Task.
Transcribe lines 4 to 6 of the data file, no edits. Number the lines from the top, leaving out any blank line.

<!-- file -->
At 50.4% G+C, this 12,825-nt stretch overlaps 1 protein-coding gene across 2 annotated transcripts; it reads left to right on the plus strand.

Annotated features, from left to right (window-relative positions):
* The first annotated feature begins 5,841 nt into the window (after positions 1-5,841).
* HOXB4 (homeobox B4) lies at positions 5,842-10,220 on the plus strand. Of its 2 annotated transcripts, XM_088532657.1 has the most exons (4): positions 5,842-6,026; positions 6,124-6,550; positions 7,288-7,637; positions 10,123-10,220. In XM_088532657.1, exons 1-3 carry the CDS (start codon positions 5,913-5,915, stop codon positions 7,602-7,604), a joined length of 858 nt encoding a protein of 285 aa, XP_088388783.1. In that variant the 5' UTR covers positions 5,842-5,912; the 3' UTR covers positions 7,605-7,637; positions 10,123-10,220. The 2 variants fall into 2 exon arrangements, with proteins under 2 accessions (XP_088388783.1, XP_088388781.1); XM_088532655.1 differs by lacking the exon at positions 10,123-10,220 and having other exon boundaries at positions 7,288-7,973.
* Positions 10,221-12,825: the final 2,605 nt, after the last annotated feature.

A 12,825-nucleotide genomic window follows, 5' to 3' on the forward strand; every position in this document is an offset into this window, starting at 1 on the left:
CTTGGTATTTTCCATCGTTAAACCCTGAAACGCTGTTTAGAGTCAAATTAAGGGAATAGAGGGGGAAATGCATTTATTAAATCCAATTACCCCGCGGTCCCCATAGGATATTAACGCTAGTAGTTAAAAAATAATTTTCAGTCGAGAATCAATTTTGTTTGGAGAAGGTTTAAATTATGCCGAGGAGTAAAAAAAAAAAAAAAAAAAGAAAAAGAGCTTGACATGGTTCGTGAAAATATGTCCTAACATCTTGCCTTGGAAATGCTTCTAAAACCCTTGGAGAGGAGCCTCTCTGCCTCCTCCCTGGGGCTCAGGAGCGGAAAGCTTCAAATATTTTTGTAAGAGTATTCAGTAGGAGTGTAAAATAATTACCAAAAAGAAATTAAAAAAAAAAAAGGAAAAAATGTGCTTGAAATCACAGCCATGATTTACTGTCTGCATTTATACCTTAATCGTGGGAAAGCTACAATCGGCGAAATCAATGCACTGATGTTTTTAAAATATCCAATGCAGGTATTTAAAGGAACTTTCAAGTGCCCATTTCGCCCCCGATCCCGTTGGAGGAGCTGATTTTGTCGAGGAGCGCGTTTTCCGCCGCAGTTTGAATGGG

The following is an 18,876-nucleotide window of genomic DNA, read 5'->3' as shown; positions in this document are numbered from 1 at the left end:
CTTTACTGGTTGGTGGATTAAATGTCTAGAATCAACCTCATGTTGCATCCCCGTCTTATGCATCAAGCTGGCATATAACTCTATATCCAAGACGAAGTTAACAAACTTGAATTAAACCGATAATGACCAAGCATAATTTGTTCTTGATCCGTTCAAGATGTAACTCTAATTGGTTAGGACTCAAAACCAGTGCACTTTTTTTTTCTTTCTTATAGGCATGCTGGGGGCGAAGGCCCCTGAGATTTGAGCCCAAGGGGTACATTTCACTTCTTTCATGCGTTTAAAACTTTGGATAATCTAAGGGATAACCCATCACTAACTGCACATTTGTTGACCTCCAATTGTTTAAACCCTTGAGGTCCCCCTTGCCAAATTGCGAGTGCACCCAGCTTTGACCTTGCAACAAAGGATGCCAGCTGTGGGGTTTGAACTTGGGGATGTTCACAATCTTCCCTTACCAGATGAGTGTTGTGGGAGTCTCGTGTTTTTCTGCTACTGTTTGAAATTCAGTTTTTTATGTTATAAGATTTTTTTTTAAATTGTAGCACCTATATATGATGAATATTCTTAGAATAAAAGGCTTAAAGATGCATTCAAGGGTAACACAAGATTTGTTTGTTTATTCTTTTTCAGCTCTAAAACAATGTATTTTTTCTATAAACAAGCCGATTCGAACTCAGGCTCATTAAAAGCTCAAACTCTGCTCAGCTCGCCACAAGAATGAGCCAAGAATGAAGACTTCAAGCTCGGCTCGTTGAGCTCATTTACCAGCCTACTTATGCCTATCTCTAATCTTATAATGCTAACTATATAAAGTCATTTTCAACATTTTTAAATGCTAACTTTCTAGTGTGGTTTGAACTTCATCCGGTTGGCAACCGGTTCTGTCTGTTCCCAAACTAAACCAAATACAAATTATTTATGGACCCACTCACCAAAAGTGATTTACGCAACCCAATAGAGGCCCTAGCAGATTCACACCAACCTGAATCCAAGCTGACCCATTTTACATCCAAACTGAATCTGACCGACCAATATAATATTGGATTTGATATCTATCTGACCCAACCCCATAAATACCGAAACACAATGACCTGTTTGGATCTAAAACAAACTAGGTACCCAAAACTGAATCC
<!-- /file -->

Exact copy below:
* HOXB4 (homeobox B4) lies at positions 5,842-10,220 on the plus strand. Of its 2 annotated transcripts, XM_088532657.1 has the most exons (4): positions 5,842-6,026; positions 6,124-6,550; positions 7,288-7,637; positions 10,123-10,220. In XM_088532657.1, exons 1-3 carry the CDS (start codon positions 5,913-5,915, stop codon positions 7,602-7,604), a joined length of 858 nt encoding a protein of 285 aa, XP_088388783.1. In that variant the 5' UTR covers positions 5,842-5,912; the 3' UTR covers positions 7,605-7,637; positions 10,123-10,220. The 2 variants fall into 2 exon arrangements, with proteins under 2 accessions (XP_088388783.1, XP_088388781.1); XM_088532655.1 differs by lacking the exon at positions 10,123-10,220 and having other exon boundaries at positions 7,288-7,973.
* Positions 10,221-12,825: the final 2,605 nt, after the last annotated feature.

A 12,825-nucleotide genomic window follows, 5' to 3' on the forward strand; every position in this document is an offset into this window, starting at 1 on the left: